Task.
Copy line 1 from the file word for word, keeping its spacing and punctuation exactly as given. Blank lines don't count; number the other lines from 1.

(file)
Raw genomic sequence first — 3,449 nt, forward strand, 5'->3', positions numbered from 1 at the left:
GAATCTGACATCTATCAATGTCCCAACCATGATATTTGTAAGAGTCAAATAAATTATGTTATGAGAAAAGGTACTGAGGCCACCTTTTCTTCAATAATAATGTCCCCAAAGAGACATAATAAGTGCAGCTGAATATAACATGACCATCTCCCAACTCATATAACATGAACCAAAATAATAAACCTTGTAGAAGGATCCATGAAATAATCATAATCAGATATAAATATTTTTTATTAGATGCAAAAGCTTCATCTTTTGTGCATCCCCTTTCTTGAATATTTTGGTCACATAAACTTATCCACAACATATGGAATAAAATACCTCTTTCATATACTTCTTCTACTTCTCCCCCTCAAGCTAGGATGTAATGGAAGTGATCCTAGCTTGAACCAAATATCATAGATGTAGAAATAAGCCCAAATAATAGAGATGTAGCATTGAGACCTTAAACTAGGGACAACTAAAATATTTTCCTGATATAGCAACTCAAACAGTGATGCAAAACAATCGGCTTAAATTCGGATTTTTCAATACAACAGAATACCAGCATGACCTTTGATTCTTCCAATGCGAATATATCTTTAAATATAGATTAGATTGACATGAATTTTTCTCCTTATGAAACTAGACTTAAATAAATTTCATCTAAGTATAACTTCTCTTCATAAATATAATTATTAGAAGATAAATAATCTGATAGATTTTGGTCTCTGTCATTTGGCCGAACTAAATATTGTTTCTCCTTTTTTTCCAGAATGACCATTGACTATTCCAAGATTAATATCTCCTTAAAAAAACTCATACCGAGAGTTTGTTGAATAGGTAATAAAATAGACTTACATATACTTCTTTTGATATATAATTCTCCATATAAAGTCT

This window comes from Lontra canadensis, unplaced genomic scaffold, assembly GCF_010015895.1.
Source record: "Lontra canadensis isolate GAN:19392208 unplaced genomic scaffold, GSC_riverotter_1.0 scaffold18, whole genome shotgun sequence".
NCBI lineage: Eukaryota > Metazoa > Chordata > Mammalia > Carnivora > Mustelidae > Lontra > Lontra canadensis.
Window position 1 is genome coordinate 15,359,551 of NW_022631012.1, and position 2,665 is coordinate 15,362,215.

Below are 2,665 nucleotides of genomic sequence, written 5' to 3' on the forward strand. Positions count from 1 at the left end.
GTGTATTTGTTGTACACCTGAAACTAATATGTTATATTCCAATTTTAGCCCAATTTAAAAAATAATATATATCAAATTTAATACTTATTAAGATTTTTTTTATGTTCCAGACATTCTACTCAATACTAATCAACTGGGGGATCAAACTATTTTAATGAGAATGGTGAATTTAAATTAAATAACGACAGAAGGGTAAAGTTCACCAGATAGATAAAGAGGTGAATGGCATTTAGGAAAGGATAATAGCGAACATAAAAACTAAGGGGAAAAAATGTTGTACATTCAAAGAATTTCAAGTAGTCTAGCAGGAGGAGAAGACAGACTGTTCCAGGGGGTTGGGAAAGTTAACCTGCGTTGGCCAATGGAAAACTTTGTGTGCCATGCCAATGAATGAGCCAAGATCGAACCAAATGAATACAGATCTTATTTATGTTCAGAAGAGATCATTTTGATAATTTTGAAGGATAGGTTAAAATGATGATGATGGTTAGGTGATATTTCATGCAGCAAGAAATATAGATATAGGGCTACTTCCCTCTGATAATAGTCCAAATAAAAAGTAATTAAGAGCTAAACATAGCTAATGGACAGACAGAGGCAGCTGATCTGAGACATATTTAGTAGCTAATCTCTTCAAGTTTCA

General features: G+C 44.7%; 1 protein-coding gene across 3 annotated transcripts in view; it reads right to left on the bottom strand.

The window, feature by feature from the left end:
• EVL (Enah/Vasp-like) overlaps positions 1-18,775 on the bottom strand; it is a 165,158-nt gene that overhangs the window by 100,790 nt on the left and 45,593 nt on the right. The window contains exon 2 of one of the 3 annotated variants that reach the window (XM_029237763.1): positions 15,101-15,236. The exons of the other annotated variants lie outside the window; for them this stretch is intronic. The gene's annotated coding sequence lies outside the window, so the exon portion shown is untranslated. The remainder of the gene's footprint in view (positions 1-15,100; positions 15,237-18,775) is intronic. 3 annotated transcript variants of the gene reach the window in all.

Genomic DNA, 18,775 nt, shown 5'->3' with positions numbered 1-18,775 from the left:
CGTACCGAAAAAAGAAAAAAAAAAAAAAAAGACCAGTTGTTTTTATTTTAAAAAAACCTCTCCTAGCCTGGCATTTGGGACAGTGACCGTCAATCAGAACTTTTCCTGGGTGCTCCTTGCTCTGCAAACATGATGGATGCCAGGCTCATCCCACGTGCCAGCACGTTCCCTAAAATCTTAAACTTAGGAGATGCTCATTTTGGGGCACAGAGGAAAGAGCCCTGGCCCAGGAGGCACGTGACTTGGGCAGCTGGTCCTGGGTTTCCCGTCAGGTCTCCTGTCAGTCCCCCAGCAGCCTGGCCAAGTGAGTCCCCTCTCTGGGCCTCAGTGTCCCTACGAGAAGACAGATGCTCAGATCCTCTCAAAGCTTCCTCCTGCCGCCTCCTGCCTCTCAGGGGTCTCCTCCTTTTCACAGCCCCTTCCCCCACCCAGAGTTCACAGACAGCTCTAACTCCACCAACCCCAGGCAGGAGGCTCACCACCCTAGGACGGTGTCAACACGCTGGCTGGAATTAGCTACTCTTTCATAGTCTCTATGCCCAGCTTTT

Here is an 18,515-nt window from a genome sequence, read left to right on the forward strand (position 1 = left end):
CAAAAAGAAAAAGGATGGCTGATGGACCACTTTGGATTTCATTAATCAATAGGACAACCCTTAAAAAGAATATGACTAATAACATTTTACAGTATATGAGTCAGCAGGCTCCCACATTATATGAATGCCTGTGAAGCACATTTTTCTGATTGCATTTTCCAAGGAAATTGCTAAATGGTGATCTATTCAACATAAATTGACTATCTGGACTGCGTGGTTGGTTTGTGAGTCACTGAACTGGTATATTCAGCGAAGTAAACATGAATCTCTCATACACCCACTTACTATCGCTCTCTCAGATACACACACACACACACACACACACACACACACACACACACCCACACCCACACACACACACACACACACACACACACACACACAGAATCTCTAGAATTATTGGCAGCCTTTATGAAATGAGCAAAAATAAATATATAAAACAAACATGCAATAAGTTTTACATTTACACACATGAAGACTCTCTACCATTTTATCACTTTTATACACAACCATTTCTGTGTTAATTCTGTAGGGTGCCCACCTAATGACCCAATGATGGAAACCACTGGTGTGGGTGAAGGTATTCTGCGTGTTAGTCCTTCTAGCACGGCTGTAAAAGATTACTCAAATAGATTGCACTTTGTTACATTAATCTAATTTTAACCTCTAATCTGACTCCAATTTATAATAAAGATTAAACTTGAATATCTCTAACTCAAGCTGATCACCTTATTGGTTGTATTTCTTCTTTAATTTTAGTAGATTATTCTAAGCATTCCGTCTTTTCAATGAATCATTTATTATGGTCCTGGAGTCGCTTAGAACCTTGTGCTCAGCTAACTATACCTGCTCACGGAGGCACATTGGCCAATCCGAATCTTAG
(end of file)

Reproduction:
Raw genomic sequence first — 3,449 nt, forward strand, 5'->3', positions numbered from 1 at the left: